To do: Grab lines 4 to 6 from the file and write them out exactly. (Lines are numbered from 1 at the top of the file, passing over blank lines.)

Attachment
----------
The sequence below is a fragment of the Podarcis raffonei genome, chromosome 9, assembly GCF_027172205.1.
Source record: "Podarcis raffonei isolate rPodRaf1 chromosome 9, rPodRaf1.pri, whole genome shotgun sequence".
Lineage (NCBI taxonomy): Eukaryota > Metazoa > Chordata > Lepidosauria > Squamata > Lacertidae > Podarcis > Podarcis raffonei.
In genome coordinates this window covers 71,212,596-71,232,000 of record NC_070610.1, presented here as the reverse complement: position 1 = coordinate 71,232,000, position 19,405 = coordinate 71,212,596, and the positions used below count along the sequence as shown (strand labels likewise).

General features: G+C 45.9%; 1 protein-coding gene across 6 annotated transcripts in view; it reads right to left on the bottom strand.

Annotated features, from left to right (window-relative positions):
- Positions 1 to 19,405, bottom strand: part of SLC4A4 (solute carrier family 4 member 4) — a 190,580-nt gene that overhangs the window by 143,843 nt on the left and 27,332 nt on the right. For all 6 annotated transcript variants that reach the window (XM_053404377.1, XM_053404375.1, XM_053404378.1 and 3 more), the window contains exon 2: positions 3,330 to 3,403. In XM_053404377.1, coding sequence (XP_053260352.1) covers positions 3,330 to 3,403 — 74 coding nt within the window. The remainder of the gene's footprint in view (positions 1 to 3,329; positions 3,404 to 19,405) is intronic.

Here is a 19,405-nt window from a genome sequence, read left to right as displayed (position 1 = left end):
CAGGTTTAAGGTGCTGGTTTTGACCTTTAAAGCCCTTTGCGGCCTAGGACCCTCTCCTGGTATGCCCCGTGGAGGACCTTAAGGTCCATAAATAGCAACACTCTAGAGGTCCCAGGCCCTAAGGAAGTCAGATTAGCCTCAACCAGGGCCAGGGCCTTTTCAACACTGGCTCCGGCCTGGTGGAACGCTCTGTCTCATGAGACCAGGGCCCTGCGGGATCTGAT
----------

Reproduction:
In genome coordinates this window covers 71,212,596-71,232,000 of record NC_070610.1, presented here as the reverse complement: position 1 = coordinate 71,232,000, position 19,405 = coordinate 71,212,596, and the positions used below count along the sequence as shown (strand labels likewise).

General features: G+C 45.9%; 1 protein-coding gene across 6 annotated transcripts in view; it reads right to left on the bottom strand.

Annotated features, from left to right (window-relative positions):